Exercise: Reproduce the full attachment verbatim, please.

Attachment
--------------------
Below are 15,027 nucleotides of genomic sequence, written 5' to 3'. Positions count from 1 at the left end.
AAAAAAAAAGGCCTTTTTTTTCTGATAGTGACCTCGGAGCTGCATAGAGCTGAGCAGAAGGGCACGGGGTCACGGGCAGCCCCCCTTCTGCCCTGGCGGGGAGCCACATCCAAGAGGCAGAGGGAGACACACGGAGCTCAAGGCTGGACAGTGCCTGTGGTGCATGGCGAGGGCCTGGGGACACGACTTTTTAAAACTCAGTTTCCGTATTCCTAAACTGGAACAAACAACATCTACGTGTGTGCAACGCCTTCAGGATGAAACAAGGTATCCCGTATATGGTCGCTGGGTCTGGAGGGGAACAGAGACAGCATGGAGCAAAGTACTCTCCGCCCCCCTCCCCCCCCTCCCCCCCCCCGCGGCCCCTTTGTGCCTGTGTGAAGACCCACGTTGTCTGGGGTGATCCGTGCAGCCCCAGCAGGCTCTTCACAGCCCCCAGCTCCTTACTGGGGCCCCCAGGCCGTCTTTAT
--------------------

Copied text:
Below are 15,027 nucleotides of genomic sequence, written 5' to 3'. Positions count from 1 at the left end.
AAAAAAAAAGGCCTTTTTTTTCTGATAGTGACCTCGGAGCTGCATAGAGCTGAGCAGAAGGGCACGGGGTCACGGGCAGCCCCCCTTCTGCCCTGGCGGGGAGCCACATCCAAGAGGCAGAGGGAGACACACGGAGCTCAAGGCTGGACAGTGCCTGTGGTGCATGGCGAGGGCCTGGGGACACGACTTTTTAAAACTCAGTTTCCGTATTCCTAAACTGGAACAAACAACATCTACGTGTGTGCAACGCCTTCAGGATGAAACAAGGTATCCCGTATATGGTCGCTGGGTCTGGAGGGGAACAGAGACAGCATGGAGCAAAGTACTCTCCGCCCCCCTCCCCCCCCTCCCCCCCCCCGCGGCCCCTTTGTGCCTGTGTGAAGACCCACGTTGTCTGGGGTGATCCGTGCAGCCCCAGCAGGCTCTTCACAGCCCCCAGCTCCTTACTGGGGCCCCCAGGCCGTCTTTAT